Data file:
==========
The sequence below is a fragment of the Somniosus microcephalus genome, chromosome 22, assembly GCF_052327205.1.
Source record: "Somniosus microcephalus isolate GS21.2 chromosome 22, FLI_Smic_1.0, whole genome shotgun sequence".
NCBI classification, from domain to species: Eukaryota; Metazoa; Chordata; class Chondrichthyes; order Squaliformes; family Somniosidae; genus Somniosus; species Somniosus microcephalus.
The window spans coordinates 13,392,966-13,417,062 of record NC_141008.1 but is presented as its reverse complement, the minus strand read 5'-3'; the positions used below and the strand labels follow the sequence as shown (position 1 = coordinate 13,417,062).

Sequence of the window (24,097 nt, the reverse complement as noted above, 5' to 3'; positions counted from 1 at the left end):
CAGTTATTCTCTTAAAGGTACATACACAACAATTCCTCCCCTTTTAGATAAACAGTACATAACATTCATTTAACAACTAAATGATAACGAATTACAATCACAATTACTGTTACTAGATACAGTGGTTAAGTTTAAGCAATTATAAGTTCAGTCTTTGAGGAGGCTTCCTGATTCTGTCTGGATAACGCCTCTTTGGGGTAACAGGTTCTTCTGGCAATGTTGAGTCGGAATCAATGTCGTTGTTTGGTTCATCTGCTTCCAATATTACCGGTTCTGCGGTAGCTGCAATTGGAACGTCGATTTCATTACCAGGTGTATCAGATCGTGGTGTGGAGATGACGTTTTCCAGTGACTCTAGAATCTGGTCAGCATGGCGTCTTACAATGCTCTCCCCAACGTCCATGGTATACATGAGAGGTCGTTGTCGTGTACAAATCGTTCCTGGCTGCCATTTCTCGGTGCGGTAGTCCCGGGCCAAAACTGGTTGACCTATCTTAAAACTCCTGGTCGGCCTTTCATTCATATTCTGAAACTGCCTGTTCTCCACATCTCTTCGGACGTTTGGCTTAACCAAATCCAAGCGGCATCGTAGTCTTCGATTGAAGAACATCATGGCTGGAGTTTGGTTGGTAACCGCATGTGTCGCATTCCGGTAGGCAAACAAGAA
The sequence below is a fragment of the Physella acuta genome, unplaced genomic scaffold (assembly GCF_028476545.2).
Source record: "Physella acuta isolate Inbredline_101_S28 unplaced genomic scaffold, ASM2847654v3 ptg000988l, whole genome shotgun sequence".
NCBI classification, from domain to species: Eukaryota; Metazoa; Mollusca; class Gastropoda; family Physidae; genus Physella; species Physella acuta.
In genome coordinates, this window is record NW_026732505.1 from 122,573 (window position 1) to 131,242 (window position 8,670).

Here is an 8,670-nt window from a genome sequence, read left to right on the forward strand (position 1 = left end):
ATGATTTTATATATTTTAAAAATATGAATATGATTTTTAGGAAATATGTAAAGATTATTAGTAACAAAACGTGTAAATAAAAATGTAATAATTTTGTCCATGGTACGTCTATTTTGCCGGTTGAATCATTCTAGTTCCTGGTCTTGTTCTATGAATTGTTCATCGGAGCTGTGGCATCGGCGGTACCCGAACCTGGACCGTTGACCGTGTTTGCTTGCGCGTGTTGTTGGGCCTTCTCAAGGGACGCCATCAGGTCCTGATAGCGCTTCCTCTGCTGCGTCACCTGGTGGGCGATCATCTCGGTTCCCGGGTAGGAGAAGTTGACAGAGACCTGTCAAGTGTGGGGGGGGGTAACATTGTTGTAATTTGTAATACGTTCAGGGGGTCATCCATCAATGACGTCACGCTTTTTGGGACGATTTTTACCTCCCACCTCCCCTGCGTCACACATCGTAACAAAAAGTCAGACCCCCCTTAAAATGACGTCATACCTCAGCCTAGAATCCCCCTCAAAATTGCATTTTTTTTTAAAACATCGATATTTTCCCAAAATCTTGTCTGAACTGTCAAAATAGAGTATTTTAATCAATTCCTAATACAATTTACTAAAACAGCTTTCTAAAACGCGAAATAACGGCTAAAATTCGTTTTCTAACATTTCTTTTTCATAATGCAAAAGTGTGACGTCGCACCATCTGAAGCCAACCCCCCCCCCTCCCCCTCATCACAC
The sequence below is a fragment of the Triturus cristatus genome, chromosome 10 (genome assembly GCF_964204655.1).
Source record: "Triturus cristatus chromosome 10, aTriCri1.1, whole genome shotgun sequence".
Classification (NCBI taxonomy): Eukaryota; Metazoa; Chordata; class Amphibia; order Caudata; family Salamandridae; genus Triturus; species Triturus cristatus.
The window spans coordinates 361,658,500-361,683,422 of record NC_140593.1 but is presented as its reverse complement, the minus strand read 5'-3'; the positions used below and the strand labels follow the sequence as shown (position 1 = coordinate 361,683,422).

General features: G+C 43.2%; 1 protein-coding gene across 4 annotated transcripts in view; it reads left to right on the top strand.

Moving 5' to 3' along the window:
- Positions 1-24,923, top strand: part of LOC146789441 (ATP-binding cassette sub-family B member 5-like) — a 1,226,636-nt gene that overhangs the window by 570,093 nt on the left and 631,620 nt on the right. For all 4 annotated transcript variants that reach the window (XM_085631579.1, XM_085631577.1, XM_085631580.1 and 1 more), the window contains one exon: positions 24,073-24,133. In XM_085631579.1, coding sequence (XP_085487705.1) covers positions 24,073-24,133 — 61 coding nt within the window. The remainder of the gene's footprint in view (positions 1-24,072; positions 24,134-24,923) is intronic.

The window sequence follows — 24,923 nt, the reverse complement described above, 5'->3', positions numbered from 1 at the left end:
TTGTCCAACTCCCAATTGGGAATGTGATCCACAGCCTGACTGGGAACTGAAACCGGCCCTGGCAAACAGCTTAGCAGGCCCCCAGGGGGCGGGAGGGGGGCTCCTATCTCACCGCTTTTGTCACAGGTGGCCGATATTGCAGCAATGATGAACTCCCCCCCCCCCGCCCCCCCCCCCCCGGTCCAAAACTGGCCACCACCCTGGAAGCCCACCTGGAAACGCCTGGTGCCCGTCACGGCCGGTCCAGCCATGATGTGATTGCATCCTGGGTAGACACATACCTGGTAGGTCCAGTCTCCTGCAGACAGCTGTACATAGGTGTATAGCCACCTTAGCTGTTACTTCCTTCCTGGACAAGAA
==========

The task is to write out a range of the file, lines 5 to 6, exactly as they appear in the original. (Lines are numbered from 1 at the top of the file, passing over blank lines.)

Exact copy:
Sequence of the window (24,097 nt, the reverse complement as noted above, 5' to 3'; positions counted from 1 at the left end):
CAGTTATTCTCTTAAAGGTACATACACAACAATTCCTCCCCTTTTAGATAAACAGTACATAACATTCATTTAACAACTAAATGATAACGAATTACAATCACAATTACTGTTACTAGATACAGTGGTTAAGTTTAAGCAATTATAAGTTCAGTCTTTGAGGAGGCTTCCTGATTCTGTCTGGATAACGCCTCTTTGGGGTAACAGGTTCTTCTGGCAATGTTGAGTCGGAATCAATGTCGTTGTTTGGTTCATCTGCTTCCAATATTACCGGTTCTGCGGTAGCTGCAATTGGAACGTCGATTTCATTACCAGGTGTATCAGATCGTGGTGTGGAGATGACGTTTTCCAGTGACTCTAGAATCTGGTCAGCATGGCGTCTTACAATGCTCTCCCCAACGTCCATGGTATACATGAGAGGTCGTTGTCGTGTACAAATCGTTCCTGGCTGCCATTTCTCGGTGCGGTAGTCCCGGGCCAAAACTGGTTGACCTATCTTAAAACTCCTGGTCGGCCTTTCATTCATATTCTGAAACTGCCTGTTCTCCACATCTCTTCGGACGTTTGGCTTAACCAAATCCAAGCGGCATCGTAGTCTTCGATTGAAGAACATCATGGCTGGAGTTTGGTTGGTAACCGCATGTGTCGCATTCCGGTAGGCAAACAAGAA